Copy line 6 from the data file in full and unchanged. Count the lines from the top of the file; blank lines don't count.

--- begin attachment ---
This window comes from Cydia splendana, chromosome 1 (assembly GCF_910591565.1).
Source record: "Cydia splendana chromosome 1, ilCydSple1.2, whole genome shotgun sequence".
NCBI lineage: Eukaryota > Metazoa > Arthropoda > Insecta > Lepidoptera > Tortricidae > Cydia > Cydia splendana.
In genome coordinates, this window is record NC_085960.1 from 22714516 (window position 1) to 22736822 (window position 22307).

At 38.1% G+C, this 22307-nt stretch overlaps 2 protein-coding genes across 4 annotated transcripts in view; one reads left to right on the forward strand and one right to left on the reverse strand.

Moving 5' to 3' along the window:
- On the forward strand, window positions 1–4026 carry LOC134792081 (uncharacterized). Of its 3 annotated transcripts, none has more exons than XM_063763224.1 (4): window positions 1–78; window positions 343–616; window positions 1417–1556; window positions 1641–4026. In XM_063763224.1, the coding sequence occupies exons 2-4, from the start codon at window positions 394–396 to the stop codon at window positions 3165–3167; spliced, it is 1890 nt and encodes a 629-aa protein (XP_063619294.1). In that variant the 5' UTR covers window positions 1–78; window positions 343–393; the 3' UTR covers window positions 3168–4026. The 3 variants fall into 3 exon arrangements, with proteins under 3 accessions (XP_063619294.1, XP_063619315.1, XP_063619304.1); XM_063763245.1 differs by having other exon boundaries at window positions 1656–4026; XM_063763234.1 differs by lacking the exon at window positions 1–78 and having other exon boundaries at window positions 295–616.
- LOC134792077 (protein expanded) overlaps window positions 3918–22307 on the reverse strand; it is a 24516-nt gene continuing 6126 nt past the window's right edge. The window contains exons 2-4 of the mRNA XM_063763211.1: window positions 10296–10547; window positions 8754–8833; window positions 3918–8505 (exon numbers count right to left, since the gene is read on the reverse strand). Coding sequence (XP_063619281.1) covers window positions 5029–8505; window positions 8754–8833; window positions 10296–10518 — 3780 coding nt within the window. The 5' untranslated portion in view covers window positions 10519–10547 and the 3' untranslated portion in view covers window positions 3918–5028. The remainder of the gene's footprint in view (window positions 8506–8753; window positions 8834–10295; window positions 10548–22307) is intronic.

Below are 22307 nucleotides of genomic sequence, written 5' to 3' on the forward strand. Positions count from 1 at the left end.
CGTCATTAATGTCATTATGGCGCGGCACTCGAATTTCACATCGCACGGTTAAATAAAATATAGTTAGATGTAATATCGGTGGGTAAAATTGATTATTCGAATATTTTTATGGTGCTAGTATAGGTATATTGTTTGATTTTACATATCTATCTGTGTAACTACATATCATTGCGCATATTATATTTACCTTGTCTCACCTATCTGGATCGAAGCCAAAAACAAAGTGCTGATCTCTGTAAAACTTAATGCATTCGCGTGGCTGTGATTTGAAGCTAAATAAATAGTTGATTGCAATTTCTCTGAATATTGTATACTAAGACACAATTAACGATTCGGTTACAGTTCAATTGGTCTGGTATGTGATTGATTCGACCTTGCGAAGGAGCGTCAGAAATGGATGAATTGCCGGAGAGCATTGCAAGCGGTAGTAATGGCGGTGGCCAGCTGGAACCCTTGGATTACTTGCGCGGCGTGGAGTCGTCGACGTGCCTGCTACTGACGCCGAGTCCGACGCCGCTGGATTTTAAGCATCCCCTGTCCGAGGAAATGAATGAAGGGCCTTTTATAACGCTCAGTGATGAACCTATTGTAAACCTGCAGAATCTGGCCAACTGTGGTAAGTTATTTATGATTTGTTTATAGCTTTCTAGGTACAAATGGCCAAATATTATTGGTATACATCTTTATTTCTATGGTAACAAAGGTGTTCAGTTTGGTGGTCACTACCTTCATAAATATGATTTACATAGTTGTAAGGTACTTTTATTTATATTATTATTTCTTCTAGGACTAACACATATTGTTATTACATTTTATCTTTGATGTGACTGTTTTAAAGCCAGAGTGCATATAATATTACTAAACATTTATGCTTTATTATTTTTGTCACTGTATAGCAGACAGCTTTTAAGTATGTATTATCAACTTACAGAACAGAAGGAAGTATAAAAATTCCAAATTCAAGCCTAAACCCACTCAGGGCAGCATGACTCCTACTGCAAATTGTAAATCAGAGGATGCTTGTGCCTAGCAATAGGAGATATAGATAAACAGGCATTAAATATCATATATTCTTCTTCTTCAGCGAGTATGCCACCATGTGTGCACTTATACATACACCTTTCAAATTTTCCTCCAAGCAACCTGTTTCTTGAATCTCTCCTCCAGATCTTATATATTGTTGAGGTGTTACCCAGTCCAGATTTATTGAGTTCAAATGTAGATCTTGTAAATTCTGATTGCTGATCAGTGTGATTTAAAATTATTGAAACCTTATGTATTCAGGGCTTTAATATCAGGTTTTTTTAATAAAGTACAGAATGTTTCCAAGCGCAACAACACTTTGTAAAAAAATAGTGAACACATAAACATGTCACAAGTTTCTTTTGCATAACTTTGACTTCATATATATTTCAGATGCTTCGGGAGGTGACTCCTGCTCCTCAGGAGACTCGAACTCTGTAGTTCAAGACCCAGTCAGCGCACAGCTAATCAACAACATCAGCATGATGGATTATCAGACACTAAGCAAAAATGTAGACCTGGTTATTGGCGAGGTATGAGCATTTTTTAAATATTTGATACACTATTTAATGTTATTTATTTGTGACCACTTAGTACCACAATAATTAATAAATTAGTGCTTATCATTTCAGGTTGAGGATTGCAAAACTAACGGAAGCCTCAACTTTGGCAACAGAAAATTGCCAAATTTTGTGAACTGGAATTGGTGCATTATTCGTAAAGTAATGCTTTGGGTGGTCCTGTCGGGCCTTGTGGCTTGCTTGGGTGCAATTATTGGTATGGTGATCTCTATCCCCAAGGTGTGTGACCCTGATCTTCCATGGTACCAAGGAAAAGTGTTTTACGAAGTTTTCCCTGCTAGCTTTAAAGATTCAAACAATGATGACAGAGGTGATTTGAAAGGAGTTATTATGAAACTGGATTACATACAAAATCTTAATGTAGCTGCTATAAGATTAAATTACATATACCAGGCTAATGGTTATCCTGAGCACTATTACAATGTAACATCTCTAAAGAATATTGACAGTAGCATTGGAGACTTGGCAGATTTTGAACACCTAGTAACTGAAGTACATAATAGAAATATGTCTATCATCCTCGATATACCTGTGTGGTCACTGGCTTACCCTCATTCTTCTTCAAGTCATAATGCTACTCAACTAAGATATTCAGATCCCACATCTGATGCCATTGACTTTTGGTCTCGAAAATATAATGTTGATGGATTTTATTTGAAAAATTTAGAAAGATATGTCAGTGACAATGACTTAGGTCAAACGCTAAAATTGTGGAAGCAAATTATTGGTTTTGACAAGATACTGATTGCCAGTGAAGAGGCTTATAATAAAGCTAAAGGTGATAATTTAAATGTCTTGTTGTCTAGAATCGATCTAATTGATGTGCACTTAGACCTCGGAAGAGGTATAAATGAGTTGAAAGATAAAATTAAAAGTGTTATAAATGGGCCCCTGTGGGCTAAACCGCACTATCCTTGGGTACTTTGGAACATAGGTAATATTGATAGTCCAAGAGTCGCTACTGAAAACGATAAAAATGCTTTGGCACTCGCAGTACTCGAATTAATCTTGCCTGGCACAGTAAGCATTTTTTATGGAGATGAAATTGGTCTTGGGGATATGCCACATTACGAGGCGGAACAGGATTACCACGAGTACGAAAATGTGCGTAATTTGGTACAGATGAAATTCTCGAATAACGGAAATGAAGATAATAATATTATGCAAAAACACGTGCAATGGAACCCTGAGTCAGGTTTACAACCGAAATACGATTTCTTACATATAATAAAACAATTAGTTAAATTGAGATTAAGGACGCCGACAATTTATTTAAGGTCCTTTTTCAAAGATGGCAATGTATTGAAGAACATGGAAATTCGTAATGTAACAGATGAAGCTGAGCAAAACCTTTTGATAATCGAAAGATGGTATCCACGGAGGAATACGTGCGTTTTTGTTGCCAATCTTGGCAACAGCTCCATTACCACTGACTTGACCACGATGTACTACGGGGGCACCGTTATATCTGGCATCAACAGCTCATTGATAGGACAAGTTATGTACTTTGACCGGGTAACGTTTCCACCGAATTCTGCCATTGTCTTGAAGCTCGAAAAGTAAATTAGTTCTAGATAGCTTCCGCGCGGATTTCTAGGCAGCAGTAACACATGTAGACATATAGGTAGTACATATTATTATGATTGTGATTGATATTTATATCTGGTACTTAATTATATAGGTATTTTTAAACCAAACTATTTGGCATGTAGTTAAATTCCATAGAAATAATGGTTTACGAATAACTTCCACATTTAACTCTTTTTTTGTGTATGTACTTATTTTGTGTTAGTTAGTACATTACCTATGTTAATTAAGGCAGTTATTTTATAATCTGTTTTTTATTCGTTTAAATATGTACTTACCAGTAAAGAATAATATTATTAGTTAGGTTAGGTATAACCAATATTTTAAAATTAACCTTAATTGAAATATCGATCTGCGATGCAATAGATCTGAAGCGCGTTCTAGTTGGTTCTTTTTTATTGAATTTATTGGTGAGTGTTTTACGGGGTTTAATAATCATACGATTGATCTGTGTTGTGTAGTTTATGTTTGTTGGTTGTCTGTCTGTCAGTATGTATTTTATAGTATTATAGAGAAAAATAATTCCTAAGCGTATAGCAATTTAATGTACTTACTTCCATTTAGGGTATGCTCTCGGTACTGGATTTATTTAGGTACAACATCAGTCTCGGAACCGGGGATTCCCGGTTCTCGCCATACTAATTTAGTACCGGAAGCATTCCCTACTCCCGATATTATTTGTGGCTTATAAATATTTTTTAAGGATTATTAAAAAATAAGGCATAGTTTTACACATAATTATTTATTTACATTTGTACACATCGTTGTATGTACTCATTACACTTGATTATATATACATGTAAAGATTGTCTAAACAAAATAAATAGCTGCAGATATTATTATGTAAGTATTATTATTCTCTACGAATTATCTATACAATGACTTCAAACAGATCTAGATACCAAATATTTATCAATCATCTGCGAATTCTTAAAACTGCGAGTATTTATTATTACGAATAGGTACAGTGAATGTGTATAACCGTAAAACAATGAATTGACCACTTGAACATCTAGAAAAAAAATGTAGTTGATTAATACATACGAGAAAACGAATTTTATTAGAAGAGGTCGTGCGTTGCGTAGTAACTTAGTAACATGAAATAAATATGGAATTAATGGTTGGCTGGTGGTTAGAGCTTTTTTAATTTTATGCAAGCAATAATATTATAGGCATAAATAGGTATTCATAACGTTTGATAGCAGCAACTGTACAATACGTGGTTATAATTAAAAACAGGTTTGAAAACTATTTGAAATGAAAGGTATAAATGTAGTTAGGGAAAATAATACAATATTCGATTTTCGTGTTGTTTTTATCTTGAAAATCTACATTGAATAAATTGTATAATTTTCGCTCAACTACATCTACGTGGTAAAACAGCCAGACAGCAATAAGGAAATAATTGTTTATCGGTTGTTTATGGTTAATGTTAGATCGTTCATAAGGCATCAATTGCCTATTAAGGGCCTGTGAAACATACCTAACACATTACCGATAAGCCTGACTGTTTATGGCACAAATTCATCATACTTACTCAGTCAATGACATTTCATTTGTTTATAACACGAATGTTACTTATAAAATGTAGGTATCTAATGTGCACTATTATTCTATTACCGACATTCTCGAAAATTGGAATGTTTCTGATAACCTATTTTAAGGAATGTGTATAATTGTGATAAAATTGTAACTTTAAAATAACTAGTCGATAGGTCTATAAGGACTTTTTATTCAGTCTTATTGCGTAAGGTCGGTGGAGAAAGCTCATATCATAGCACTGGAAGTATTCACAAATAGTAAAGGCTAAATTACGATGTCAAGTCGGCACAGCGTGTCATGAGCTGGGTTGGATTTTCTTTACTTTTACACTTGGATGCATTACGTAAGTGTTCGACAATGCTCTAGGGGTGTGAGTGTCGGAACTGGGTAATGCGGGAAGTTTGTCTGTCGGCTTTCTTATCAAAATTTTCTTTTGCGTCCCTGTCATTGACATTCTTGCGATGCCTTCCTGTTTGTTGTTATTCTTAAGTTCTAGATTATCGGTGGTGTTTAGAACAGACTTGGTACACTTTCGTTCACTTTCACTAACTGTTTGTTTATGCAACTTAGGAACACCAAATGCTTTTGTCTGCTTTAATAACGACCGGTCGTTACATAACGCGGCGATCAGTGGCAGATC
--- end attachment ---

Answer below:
Moving 5' to 3' along the window: